40. *******************************
    *****SPOILER BUFFER*****
    *******************************

    Do we still need to do that? iFanboy needs some sort of checkmark to say [ ] Comment Has Spoilers and hide it from the front page. Or maybe hide the thread. Or something.

    Anyways, I loved Coulson Week (…and lost a little more respect for Liefeld) and that was while I had every expectation that Coulson would survive The Avengers and be there for us in the sequel. Coulson was a fan favorite, and I’m definitely one of those fans….

    That said. He better be dead. To fake his death would be a cheap ploy. Dirty pool. It would be a disservice to both the characters and the fans because it would cheapen the moment. It would also undermine the point they slyly made regarding how Fury manipulates and for what reasons. It also cheapens the character’s sacrifice.

  41. I literally held my breath. I wasn’t expecting it, and when it happened, I realized it made sense. Selfishly I’m just sad that potentially we’ll not see more of him.

  42. BLAH BLAH BLAH BLAH BLAH BLAH…..

    BLAH

    Okay well I gotta say I am surprised on just how this fanbase loves this character. I mean I love Coulson too but I didn’t expect it to reach such proportions like a tribute article for his death. I was surprised they killed him off since he has been the person to tie all the movies together. But it totally made sense to do it so his death could bring everyone together. But that line about lying on where the cards were by Fury really made me think he isn’t dead. But no scene ever came up with him in a coma or something so I guess he is dead.

    Not sure if I like the idea of him being The Vision cause I don’t know why that would make sense. But if he is scheduled to come back in future Marvel movies I’m sure they’ll think of something.

    • ^^ THIS

      I like Coulson and yes I was jarred by his death scene, it was not expected.

      But teary eyed? Saddened? I don’t get it. But then again, people make fun of Star Wars fans who like Boba Fett… so I guess Coulson is Marvel Movie’s Boba Fett? I dunno.
      But even using that analogy… who got teary eyed over *RETURN OF THE JEDI SPOILER WARNING* Boba’s death in the pit?

      And keep him dead. Revival in any way whatsover would be cheesy and dumb.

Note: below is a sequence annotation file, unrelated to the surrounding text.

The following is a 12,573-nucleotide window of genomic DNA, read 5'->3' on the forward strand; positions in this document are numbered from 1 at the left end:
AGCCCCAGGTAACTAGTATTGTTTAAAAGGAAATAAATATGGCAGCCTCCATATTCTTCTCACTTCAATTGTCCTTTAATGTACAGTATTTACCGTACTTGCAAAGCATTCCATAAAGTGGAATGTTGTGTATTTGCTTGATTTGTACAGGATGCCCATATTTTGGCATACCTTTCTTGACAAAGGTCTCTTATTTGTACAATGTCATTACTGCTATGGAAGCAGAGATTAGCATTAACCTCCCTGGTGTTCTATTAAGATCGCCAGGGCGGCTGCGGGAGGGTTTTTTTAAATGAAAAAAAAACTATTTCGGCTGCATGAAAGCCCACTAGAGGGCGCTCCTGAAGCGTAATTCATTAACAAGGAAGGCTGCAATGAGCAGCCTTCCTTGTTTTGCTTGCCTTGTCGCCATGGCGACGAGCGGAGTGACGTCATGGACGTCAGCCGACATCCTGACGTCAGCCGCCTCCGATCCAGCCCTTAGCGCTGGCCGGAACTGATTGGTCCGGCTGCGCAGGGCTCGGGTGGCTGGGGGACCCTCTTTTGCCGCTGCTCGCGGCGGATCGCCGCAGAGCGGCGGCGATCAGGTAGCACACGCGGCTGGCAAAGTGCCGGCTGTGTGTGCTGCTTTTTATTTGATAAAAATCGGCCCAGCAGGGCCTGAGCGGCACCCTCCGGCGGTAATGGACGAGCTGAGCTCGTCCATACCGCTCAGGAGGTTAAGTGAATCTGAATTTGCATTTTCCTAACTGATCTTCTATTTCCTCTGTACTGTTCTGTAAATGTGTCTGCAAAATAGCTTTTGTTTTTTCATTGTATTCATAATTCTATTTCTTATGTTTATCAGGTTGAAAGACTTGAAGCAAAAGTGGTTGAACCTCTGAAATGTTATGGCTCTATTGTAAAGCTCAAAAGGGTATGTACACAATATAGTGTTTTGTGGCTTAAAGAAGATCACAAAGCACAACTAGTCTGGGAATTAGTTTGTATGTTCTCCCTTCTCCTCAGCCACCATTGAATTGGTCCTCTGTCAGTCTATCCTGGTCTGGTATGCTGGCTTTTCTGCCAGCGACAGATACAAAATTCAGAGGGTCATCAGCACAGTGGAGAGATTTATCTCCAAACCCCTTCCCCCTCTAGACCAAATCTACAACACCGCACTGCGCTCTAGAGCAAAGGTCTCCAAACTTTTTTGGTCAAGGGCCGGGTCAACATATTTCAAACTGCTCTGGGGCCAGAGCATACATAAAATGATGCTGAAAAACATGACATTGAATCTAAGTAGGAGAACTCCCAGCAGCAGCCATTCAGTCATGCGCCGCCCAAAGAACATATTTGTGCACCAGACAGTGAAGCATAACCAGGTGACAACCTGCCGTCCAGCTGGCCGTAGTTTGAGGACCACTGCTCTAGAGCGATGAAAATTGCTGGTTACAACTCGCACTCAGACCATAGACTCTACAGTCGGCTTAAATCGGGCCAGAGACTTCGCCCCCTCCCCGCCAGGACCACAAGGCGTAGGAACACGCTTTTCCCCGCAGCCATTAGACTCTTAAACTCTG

I mean, 3 movies with ZERO characterization… then with just a little bit in the 4th movie, which was extremely well-designed as a plot device, and that’s enough to make an *emotional connection* to the character? I think this is more of a knee-jerk reaction, like when Liv Tyler cries ‘Daddy?!’ in Armageddon. Some people just jerk a little harder than others. (That’s what she said).

  43. I was very saddened by his death. But, without his impaling, he wouldn’t have had one of the best moments and lines in the movie as he did. In my mind, only second to the Hulk/Loki moment….yea THAT one! I know in comics, death is not death. But if Joss has a say in the sequel (and you know he will) it may go either way. Joss uses death, especially death of a beloved character, as a plot device that always has meaning, But it you look at his track record, Coulson make be back. We may have a Buffy, or we may have a Wash situation. Only Joss knows…..

  44. ***SPOILER ALERT****

    I don’t think he’s dead. Lying about the cards, and the medic team that was mentioned awkwardly calling it off screen…Naw…he’s not dead. Fury lied to get what he needed. Coulson will be back when THAT will get what Nick needs (which is maybe for the Avengers to STAY together).

    • Paul Montgomery Paul Montgomery (@fuzzytypewriter) says:

      Nope. He’s gone.

    • I presumed that when Fury gave the ‘nod’ to a group to rush in after his moment with Coulson – that was the medical team that is mentioned later. The other agents saying “we’ll send a medical team” I took as their disbelief in his being dead and “we have to do something, this can’t be”

      Though because we never REALLY see.. they could write it into anything in the future I suppose.

  45. I am secretly hoping that Coulson will have a Wolverine self healing mutation and he will be back.

    It was amazing in the theater when it happened. There were audible gasps and you could almost hear Darth Vader yelling Nooooooooooo!!!!!!!!!!!!!!!!

    I do understand why it had to happen, but why does it happen to the one guy that is just the plain old good guy.

    I watched Iron Man 1 tonight and it was very weird when he was there.

  46. With talk about Scarlet Witch and Quicksilver possibly making appearances in the next Avengers film, having Coulson come back as Vision would be a pretty stellar nod to the comics, and pretty great in its own right. But then again, I would want Joss Whedon to direct that movie as well, and he would probably have Scarlet Witch kill Vision/Coulson